Travellers GBP falls to USD level following latest Brexit talks


GBP £1 – USD $1.05 Brexit brings the GBP down hard


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Travellers see pound close to dollar parity following another disastrous week in British politics.

What happened this week?

1) The UK government was found guilty of contempt of Parliament for purposefully failing to disclose legal evidence relating to Brexit, even after a legal order demanding them to do so.

2) Theresa May narrowly survived a coupe after Parliament issues well over 100 votes of no confidence calling for her to be immediately removed from power.

3) The EU refused to offer any assistance or consessions in the form of further Brexit negotiations.

4) It was announced that Brits will require a visa to visit the EU after 3 years and have to pay €7 each time they enter until then. They must also apply for advanced permission to enter the EU.

5) Airport exchanges saw the GBP drop wel below the Euro parity. £1:€0.80 in several South-East airports close to London.

Travellers at UK airports are now barely being offered one US dollar for each of their pounds, following months of Brexit uncertainty.

Those exchanging pounds at the UK’s biggest airport, London’s Heathrow, are finding as little as $1.05 coming back across the counter.

Since 16 April 2018 the pound has fallen by 11.77% against the US dollar.

In many places, sterling now buys less than a euro, with tourists being offered just 80 – 92 cents for every pound depending on location.

In the US the GBPUSD has long been £1:$1 in many exchanges and online retail outlets including famously Apple who first made the fixed rate public back in late 2016 following the Brexit referendum.

Against the dollar, the pound is now at its weakest since April 2017, although it has recovered slightly since Theresa May won her vote of confidence, after dropping below the dollar briefly for 24 hours in some airports to £1:$0.94.

In March 2008 before the infamous global financial crash the pound was briefly worth more than $2.00. The UK is one of the few countries to have never recovered from the crash caused by London and NYC’s banks.

While there are some other factors behind the drop in the pound’s value, such as the receding chances of an interest rate rise, most experts accept that the politics of Brexit are chiefly to blame.

“Over the last couple of months… we’ve seen several developments in Brexit negotiations, mass MP resignations, public protests ober 700k people strong and more recently a leadership challenge which have all sparked significant turbulence for the pound,” said Ian Strafford-Taylor, the chief executive of currency traders FairFx.

Changing money at a port or airport is the most expensive way of doing so, and there are usually much cheaper deals online.

Tourist rates are also more expensive than Forex exchange rates, as they take into account the costs of providing the bureaux de change itself.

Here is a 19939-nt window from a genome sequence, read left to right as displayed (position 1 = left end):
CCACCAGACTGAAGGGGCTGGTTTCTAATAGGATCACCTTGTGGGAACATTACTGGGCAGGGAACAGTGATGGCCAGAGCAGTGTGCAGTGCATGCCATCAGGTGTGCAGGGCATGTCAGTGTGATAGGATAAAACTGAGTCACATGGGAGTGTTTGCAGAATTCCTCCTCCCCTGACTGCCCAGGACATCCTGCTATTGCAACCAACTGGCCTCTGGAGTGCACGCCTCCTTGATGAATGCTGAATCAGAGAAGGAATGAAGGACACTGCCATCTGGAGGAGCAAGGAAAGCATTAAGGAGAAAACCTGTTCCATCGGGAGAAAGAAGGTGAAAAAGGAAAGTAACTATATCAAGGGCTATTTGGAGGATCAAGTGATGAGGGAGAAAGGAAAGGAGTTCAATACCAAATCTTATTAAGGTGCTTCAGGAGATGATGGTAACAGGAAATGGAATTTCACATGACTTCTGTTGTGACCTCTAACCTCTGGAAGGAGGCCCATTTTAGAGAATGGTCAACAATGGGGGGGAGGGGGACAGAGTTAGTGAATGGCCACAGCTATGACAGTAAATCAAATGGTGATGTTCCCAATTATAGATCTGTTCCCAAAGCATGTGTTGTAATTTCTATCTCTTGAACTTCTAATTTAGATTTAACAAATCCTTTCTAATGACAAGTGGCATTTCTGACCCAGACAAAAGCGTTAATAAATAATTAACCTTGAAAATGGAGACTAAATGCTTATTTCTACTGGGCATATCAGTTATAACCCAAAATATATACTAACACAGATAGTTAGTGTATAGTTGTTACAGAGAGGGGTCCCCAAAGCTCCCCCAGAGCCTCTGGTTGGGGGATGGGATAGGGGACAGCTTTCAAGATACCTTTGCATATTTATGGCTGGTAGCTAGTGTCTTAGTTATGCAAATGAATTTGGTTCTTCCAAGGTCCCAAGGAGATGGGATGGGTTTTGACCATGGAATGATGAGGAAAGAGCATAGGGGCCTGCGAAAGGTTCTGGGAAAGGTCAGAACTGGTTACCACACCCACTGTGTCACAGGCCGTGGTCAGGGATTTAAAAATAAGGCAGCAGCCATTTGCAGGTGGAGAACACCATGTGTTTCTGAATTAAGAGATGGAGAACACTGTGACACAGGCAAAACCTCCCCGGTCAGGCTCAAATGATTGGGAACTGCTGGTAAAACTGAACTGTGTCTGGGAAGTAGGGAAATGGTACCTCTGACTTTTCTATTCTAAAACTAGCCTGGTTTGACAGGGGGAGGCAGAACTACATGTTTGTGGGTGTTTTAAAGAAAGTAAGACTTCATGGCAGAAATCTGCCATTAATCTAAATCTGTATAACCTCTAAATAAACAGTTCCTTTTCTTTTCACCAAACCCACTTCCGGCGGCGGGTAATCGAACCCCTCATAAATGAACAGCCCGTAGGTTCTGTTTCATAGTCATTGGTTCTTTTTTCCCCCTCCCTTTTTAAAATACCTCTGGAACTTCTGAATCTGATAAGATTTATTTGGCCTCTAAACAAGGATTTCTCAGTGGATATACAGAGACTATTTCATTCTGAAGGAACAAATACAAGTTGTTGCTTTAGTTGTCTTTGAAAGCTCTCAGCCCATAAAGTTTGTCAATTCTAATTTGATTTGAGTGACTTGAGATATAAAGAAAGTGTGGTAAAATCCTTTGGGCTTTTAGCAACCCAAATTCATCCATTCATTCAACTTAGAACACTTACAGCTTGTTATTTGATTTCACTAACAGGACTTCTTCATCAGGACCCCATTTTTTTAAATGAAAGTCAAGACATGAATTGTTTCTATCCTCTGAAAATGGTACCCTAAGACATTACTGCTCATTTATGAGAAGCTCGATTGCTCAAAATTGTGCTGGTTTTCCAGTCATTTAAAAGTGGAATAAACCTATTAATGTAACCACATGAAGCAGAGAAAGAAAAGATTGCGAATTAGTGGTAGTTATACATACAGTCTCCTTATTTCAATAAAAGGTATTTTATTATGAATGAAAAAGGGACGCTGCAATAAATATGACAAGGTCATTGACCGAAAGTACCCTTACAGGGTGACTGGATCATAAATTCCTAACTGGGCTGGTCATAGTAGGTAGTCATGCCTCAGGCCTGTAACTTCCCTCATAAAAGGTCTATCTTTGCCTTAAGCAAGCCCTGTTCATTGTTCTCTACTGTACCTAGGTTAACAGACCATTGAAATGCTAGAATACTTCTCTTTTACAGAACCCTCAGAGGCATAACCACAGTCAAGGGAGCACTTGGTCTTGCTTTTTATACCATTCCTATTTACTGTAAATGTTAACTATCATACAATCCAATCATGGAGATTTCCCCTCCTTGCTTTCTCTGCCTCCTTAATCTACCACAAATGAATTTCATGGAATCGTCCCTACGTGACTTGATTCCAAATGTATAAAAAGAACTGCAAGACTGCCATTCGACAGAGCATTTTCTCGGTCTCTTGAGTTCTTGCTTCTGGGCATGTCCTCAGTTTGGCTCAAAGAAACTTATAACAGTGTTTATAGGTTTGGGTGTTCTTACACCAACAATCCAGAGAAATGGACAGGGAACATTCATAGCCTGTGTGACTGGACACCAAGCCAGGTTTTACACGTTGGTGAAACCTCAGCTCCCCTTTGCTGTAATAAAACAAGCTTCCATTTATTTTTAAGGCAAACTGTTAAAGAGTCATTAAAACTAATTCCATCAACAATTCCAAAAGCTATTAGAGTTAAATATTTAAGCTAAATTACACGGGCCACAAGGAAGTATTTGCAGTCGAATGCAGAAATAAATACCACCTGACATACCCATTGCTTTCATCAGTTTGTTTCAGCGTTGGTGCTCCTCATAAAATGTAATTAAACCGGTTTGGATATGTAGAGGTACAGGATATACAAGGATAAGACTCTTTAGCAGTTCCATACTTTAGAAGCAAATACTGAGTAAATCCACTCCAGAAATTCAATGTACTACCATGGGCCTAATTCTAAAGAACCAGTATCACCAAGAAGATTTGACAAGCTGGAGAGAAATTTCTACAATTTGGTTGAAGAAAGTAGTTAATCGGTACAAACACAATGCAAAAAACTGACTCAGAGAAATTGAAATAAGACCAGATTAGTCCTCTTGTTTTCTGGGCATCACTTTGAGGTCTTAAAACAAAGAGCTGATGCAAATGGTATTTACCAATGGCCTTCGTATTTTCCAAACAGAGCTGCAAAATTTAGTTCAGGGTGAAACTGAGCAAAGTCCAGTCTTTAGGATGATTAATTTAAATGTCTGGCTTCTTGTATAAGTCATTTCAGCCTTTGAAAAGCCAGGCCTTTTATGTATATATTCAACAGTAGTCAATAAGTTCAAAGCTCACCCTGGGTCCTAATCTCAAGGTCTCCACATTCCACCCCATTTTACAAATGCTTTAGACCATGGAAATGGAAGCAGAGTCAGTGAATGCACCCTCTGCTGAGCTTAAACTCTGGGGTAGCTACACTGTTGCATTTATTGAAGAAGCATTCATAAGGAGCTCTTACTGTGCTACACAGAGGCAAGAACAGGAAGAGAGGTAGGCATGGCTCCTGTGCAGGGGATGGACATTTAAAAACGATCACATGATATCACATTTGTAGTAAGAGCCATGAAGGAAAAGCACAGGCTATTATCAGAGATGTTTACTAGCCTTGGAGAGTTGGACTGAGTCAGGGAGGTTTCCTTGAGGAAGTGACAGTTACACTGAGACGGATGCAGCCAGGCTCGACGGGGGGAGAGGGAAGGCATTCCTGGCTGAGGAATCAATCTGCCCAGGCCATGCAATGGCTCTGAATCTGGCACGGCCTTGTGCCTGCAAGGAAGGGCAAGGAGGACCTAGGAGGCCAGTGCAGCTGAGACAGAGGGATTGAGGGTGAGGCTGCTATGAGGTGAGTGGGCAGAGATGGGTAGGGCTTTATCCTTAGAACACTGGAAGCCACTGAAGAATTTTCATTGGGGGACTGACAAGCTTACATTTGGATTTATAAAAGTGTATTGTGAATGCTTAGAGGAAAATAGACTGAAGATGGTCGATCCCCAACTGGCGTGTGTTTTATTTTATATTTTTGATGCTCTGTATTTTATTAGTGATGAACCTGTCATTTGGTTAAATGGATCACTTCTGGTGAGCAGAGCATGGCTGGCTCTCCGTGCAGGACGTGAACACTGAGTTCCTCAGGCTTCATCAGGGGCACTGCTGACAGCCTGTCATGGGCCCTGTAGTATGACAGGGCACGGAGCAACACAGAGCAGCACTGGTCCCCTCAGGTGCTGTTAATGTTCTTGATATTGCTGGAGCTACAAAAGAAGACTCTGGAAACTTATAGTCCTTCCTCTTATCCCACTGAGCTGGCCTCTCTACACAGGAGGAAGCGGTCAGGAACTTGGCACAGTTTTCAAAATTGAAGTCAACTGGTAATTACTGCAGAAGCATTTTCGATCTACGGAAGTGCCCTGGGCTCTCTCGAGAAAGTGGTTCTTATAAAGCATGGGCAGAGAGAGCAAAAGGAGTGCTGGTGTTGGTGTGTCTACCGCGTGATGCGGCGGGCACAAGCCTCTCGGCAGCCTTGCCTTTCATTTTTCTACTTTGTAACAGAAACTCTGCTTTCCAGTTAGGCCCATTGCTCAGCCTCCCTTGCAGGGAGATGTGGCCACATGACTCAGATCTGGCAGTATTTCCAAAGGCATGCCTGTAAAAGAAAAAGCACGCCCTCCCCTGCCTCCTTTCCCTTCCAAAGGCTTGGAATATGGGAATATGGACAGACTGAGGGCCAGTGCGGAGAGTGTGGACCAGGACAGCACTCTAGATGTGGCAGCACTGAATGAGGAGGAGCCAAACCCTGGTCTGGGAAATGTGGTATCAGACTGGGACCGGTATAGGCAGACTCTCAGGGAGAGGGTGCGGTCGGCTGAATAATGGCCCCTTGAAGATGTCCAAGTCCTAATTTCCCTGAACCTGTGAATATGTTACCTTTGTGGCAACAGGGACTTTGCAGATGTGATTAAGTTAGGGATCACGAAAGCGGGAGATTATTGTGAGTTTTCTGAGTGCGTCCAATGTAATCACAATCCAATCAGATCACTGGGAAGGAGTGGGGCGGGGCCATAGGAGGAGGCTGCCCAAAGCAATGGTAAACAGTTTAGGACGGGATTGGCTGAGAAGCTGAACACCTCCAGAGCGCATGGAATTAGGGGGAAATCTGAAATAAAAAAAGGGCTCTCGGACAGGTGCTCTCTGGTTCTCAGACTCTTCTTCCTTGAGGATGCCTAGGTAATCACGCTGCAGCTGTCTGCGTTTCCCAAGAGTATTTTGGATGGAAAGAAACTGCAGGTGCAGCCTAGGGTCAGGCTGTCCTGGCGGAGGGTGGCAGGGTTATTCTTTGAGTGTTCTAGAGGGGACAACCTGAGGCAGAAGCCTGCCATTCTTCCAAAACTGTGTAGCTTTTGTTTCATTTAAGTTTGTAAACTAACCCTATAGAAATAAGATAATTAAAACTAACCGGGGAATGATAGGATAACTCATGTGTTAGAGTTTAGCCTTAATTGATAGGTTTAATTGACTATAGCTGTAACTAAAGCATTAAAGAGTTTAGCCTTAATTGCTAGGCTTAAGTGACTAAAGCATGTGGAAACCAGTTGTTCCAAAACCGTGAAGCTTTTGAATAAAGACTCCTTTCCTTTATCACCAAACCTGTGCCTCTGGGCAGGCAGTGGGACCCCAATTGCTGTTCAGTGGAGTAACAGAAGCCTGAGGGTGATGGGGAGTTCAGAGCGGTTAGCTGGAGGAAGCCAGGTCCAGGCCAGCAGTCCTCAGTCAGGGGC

But the weakness of the pound leaves anyone thinking of going abroad next year with a dilemma: Should they buy their currency now, or wait, in the hope that the pound will recover? If the UK leaves on a bad deal or no deal Brexit the GBP will almost certainly collapse to hostorically low levels well below the Euro or Dollar.

“It remains to be seen how things will play out as we head towards the UK’s exit from the EU, but we are facing even more uncertainty, and uncertainty is one of the biggest causes of volatility for currency,” said Mr Stafford-Taylor.

“Amongst all the chaos, people should stay alert to the political landscape to give them the best chance of buying their holiday currency when the pound is strong.”

So how do you get the best deal on your tourist money?

Shop around for a rate: There are lots of comparison websites available to find out the best rates, both online and on the high street.

Avoid buying cash at the airport: If you need some currency to take with you, Emma Grimster from Travel Supermarket says “you could end up throwing away money” if you don’t plan ahead – particularly if you get your cash from the airport.

Use an overseas travel card: Getting a travel credit card that doesn’t charge any transaction fees to get cash out of an overseas cash machine is the cheapest way of getting currency, according to analysis from Money Saving Expert.

Buy half now and half later: If you think the pound may go up or down significantly before your holiday, Helen Saxon of the website Money Saving Expert says you can always hedge your bets. “If you’ve bought half now and the rate goes down i.e. you get less dollars to the pound, then at least you’ve got half at the higher rate, and similarly if the rate goes up, again you’re getting half at the higher rate.”

Know your charges: It’s not exactly the most exciting bit about going on holiday, but being clued up about the charges involved with withdrawing from an ATM in another country is the best way to avoid any surprise fees.

Consider the cost of living: Attempting to book a holiday, but not feeling super confident with the changing rates? Emma Grimster says you should think carefully about what board you choose when staying at a hotel. For example, all-inclusive may be a better choice – depending on the country you’re visiting.

IPMG official exchange rates 14/Dec/2018

£1.00 | $1.00 | €0.90 | OMR 0.430


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O.Bishara@alsahawat.com | Journalist

About the Author

Omar Bishara
Journalist, Broadcast News Correspondent and Photojournalist

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